Matthew Dowd, a former Republican adviser to George W. Bush, is running for Texas lieutenant governor as a Democrat. Evan McMullin, former CIA officer and Republican congressional aide, is running for a Utah Senate seat as an independent. This is a sound trend: If you can’t beat the MAGA cult, leave.

There is scant evidence that any appetite exists in the GOP for independent thinking or pro-democracy critics of the disgraced former president. When Rep. Liz Cheney (R-Wyo.) is booted from House leadership and ostracized while anti-Semitic mouthpiece and crackpot Rep. Marjorie Taylor Greene (R-Ga.) remains a member in good standing, it is obvious which way the wind is blowing.

The sane faction of the GOP could probably fit around a dining room table. The House minority leader apparently does not believe he can survive politically without showing unwavering loyalty to the former president who incited a violent insurrection. Meanwhile, Senate Republicans think it is acceptable to vote to send the country into default but not to investigate the Jan. 6 attack on the Capitol.

Polls suggest the “fight for the soul of the party from within” is a quixotic dream. A recent Pew Research survey finds, “Two-thirds of Republicans and Republican-leaning independents say they would like to see former president Donald Trump continue to be a major political figure for many years to come, including 44% who say they would like him to run for president in 2024.”

Moreover, these voters are dead-set against Republicans who speak ill of the twice-impeached, racist authoritarian who tried to steal the 2020 election. Pew reports: “A 63% majority of Republicans say their party should be not too (32%) or not at all (30%) accepting of elected officials who openly criticize Trump, according to the new survey. Just 36% of Republicans say the GOP should be very (11%) or somewhat (26%) accepting of officials who do so.” While 55 percent of Republicans say “the GOP should be accepting of officials who agree with Democrats on some important issues,” no one can oppose the cult leader and remain viable in the party.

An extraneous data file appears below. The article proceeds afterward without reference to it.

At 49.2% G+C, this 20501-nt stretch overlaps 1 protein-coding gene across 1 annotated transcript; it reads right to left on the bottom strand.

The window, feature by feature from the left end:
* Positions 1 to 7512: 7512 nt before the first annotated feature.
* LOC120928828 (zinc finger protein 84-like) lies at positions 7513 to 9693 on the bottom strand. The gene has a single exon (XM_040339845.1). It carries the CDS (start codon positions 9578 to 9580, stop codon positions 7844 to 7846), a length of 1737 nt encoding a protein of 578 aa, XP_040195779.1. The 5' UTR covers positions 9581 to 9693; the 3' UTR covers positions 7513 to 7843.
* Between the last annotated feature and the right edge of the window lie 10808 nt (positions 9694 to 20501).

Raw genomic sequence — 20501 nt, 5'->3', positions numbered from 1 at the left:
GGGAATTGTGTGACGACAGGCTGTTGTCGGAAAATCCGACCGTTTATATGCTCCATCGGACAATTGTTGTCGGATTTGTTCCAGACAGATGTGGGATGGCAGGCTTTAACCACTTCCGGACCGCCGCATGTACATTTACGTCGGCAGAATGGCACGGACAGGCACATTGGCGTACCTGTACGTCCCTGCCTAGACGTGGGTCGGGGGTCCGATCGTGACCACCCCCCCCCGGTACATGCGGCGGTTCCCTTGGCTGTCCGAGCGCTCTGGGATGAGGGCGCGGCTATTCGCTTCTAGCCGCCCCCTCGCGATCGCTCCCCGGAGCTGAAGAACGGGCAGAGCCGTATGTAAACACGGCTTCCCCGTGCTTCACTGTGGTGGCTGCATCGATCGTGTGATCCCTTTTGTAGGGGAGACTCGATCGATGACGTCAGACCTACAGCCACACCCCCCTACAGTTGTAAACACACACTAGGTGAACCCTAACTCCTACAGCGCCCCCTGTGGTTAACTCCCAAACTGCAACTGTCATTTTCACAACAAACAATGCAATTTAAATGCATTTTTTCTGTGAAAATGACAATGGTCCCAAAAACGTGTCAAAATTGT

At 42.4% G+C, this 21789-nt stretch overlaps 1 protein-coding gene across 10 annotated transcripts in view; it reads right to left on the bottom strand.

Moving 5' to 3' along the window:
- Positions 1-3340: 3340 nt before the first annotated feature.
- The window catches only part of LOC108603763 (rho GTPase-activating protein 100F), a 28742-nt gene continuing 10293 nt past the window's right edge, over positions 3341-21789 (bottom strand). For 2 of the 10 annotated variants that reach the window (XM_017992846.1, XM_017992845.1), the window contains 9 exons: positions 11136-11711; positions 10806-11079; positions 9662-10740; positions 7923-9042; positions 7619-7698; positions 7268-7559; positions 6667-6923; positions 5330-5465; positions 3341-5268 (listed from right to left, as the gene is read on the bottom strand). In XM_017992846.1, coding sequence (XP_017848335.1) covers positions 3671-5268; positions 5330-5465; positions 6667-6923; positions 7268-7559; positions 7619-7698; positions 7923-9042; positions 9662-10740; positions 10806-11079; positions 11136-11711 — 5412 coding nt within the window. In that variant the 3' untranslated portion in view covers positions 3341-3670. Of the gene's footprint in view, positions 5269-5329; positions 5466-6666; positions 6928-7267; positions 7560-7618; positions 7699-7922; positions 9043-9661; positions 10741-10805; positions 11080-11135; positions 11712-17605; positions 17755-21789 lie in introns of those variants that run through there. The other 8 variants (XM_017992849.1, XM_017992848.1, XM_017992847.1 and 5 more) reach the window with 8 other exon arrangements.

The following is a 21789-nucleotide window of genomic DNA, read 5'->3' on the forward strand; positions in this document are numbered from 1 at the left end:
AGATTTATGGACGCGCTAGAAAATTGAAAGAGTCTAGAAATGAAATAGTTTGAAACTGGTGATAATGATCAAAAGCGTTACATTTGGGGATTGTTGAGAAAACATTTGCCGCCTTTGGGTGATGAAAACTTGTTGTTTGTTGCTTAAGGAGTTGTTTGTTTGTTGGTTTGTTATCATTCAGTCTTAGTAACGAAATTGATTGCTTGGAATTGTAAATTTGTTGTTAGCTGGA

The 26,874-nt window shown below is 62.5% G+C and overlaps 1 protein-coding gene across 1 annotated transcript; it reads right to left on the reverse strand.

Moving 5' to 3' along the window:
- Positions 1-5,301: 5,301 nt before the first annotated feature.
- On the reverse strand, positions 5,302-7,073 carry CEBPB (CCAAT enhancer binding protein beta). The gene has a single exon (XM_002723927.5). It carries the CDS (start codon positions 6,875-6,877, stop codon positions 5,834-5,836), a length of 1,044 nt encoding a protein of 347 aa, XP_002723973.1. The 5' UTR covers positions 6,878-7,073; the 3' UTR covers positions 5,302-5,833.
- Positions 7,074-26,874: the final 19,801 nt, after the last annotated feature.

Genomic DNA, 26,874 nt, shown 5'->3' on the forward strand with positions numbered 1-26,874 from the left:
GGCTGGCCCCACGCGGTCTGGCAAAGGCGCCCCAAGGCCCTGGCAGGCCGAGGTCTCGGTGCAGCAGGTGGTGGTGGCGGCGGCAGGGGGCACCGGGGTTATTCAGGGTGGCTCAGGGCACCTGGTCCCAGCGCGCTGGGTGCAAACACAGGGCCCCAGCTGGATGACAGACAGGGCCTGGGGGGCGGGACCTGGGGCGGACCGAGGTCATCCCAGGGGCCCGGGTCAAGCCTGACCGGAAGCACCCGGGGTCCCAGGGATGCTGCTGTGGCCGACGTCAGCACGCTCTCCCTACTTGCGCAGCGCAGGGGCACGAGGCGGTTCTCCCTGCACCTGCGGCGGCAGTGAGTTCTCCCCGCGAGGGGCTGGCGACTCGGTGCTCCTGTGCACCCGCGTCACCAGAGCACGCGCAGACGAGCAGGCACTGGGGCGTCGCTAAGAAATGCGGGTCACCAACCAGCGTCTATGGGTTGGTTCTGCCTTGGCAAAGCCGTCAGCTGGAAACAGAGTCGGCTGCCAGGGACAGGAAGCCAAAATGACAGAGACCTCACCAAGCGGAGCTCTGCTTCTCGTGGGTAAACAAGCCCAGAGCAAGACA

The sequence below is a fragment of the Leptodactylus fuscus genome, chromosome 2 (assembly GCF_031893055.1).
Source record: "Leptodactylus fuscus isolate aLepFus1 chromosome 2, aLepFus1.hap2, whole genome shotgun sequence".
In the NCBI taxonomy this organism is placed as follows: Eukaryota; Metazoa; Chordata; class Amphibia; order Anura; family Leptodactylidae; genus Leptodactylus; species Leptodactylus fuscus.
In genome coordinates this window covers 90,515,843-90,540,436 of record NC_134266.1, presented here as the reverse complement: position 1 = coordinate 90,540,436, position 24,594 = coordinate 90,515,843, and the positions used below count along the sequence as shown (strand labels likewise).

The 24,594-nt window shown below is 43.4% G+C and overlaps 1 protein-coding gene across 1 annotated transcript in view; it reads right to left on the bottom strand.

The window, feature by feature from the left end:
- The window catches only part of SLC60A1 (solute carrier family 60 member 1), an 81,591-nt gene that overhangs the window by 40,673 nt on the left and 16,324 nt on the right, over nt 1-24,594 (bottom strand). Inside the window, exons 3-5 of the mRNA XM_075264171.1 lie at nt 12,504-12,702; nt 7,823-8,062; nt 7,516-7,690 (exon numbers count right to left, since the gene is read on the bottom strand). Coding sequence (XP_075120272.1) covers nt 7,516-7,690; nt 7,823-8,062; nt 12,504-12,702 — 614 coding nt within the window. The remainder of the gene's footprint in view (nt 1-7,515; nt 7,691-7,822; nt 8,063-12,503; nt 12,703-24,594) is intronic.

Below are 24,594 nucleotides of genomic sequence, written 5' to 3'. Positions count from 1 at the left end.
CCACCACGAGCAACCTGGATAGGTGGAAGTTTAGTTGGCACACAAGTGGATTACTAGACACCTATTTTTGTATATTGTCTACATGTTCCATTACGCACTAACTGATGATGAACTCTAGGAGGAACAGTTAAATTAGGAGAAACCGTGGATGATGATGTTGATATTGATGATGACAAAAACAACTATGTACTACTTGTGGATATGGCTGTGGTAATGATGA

Republicans across the country — from California gubernatorial contender Larry Elder to Virginia gubernatorial candidate Glenn Youngkin to the two Republicans vying for the title of “most unhinged MAGA” contender in Ohio’s Senate primary — feel compelled to mimic Trump’s insanity. This includes the former president’s aversion to democratic norms (e.g., easy access to the ballot, the sanctity of elections, adherence to objective reality).

There is virtually no chance a majority of the House Republican caucus would accept any Trump dissenters in leadership. There is every reason to be concerned that, absent significant changes in the Electoral Count Act, their crusades against fair elections and the stoking of the “big lie” will result in chaos, if not violence, if a GOP House majority is in charge of tallying electoral votes in 2024, when Trump increasingly seems likely to run.

Depending on the race, disgusted Republicans may want to cross over to run as conservative Democrats, fighting the smear that it is the party of “socialists.” Others will find it more productive to run as independents, either to beat the MAGA candidate outright or at least to split the GOP vote. If they run as independents in Congress, the disaffected Republicans might actually gain leverage when it comes to putting together a majority, making committee assignments and casting key votes.

Many well-meaning Republicans have tried in vain to shake the GOP from its Trumpian foundation. Finding no success, they now need to topple the MAGA party if they want to insulate the country from instability, authoritarian rule and possibly violence.